After structural considerations and contact information, professional experience is the most important thing on your resume. Employers need to quickly understand how hiring you will positively impact their day-to-day and long-term company goals. The best way to showcase your potential as a candidate is with well-structured, perfectly-articulated examples of your work. Try a few of these helpful techniques:
- Stay Quantifiable: Employers are held to company and department-wide metrics and number-driven goals. Speak their language and appeal to their data-focused nature by using metrics in your resume.
- Stay Current: Potential employers want to see relevant, fresh examples of your skills. Showcase achievements earned within the last 10-15 years, maximum.
- Don’t Undervalue Your Experiences: Just because you’re new to an industry (or the job market in general) doesn’t mean you can’t creatively showcase applicable, relevant experiences. Try connecting relevant job skills to different facets of employment, like company culture, customer service needs, or creative problem-solving strategies.
- Don’t Overvalue Your Experiences: While internships help graduates attain fantastic job offers, interns should never attempt to inflate their resumes with achievements they weren’t actually a part of (and can’t replicate on their own!). Keep your resume focused on data that reflects skills you can carry with you to new roles and organizations.
How to Format Your Resume – Step 3: Education and Certifications
Once you’ve quantified your professional experience, it’s time to detail your education and any certifications you’ve earned. Education isn’t limited to traditional brick-and-mortar schools; pull out continuing education courses and credits you received at current and/or past places of employment, trade schools you’ve attended, and training programs you’ve participated in. Consider adding important examples of learning achievements like:
- Valid (unexpired) equipment licenses like a CDL or forklift license
- Yearly ethics, compliance, and workplace culture courses mandated by previous places of employment
- Industry-specific certifications, such as CPR/First Aid, Microsoft Certified Educator, or safety specialist certifications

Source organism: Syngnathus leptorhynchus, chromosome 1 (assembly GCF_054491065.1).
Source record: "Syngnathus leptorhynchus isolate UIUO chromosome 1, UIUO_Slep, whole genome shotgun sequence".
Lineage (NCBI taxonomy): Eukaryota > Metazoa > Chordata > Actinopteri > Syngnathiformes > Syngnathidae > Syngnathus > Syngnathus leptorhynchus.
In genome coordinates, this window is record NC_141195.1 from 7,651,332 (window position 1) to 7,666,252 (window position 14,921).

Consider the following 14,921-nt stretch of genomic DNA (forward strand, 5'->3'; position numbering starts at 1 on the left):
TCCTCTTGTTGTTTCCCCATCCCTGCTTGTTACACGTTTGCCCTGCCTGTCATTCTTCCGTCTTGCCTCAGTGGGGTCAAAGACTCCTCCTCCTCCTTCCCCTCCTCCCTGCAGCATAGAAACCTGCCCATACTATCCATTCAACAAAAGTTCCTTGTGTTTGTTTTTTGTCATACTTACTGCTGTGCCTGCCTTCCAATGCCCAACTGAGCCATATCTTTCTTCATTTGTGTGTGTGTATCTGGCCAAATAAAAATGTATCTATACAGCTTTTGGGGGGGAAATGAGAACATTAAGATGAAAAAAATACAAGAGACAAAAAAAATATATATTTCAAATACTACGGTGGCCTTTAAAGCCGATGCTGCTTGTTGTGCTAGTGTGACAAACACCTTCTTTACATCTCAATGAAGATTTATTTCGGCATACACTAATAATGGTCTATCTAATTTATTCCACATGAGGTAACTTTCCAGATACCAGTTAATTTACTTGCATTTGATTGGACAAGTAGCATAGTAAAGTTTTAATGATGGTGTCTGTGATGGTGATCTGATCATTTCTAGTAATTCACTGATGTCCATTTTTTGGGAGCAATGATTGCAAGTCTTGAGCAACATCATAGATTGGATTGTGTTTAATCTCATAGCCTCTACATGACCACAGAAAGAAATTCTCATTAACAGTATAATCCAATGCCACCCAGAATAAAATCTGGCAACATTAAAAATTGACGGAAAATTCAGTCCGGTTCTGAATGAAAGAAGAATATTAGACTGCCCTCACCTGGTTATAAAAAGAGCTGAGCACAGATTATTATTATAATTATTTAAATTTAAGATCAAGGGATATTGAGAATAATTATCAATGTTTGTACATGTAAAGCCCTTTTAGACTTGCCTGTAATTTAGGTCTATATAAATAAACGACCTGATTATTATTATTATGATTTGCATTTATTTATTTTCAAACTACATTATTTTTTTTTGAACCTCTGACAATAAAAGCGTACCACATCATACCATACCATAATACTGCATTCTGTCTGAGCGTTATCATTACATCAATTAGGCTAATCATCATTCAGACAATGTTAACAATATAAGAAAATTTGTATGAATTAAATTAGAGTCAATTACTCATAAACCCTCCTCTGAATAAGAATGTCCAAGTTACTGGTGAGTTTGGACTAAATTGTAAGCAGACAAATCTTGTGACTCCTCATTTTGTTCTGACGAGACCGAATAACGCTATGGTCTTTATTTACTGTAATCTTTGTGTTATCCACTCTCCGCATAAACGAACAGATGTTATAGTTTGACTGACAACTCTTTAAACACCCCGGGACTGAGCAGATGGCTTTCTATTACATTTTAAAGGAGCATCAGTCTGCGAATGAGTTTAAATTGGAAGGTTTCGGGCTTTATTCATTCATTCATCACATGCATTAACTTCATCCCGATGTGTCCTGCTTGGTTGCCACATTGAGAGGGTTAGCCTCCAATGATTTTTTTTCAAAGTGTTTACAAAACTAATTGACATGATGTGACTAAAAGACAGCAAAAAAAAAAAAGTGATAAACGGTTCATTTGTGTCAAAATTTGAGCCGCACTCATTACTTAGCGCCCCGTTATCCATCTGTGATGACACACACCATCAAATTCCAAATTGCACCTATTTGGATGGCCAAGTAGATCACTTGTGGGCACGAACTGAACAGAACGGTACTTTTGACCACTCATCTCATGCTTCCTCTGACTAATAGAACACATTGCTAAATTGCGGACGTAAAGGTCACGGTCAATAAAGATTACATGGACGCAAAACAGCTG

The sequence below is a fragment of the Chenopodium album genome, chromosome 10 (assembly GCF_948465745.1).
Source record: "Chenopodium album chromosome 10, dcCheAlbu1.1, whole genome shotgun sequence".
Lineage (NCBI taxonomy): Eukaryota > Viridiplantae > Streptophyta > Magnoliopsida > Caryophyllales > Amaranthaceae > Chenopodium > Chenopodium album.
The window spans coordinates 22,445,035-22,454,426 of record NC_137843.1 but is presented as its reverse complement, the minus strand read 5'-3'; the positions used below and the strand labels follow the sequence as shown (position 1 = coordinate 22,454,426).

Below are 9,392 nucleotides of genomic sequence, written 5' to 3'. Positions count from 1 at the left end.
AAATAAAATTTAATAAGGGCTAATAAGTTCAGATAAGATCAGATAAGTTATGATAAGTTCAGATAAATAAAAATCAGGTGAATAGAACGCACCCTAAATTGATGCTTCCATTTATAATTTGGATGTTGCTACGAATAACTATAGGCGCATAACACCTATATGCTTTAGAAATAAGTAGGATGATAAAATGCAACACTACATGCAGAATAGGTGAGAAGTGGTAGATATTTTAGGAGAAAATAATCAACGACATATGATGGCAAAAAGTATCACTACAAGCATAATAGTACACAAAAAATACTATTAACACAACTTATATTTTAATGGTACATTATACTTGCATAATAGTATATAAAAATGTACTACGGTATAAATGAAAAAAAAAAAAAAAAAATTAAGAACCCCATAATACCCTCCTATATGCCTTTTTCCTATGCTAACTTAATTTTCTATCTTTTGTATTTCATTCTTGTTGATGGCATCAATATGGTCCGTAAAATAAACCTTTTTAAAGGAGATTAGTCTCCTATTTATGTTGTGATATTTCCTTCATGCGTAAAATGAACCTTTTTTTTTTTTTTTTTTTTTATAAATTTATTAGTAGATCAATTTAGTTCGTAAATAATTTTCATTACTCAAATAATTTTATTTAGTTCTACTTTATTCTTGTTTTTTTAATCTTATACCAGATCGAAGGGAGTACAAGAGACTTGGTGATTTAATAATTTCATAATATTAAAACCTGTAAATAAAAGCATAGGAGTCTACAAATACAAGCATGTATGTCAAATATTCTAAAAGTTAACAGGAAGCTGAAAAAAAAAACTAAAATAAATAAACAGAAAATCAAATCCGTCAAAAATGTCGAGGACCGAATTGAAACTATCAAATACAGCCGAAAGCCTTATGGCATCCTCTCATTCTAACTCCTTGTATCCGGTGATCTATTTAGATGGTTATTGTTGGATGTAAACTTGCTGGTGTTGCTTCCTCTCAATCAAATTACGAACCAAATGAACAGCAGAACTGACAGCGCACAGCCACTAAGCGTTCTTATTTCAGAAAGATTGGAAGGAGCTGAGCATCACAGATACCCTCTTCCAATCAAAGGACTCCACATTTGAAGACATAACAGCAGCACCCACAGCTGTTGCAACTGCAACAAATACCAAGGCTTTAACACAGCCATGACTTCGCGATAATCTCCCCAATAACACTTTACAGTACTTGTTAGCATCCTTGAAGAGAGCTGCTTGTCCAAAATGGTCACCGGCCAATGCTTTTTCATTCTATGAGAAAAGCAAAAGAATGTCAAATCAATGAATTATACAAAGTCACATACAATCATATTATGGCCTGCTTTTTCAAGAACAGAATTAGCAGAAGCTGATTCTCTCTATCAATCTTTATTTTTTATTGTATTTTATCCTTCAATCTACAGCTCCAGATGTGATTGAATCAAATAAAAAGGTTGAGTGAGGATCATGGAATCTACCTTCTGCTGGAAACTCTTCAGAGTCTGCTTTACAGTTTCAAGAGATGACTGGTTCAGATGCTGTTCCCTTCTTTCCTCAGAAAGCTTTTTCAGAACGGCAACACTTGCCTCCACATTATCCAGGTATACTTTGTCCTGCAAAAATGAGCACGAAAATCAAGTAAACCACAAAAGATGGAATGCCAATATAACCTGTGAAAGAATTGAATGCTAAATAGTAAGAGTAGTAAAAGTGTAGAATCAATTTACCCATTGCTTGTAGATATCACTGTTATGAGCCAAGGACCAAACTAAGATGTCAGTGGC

How to Format Your Resume Step 4: Community Involvement
Employers (especially local small business owners) love to see recent, consistent community involvement on a resume. Community involvement indicates commitment, stability, flexibility, and diversity among experiences and learning opportunities. Keep your community involvement bullet points relevant to the role and company you’re applying for. Make sure to mention:
- Leadership positions, including any positions held as a community board member, planning team member, team leader, or decision-maker
- Volunteer experience, especially with groups and outreach efforts related to the role you’re applying for
- Professional affiliations, such as membership within a local chamber of commerce or government
Your resume is the first thing potential employers see when reviewing your job application. Ensure your first impression stands out for all the right reasons and format your resume with professionalism and readability at top of mind.
Seeking additional resume formatting details or simply wanting to take resume writing off your plate so you can focus on the actual job search itself? Partner with a professional resume writer to fast-track your career search success and free up your time. Zoetic Resume and Writing Services saves you time and energy by researching, formatting, and writing your resume for you. Together we’ll identify your short and long-term career goals, target career markets, and applicable skills so your resume fully encompasses who you are as a candidate. Connect with me here to learn more about Zoetic’s resume and writing services.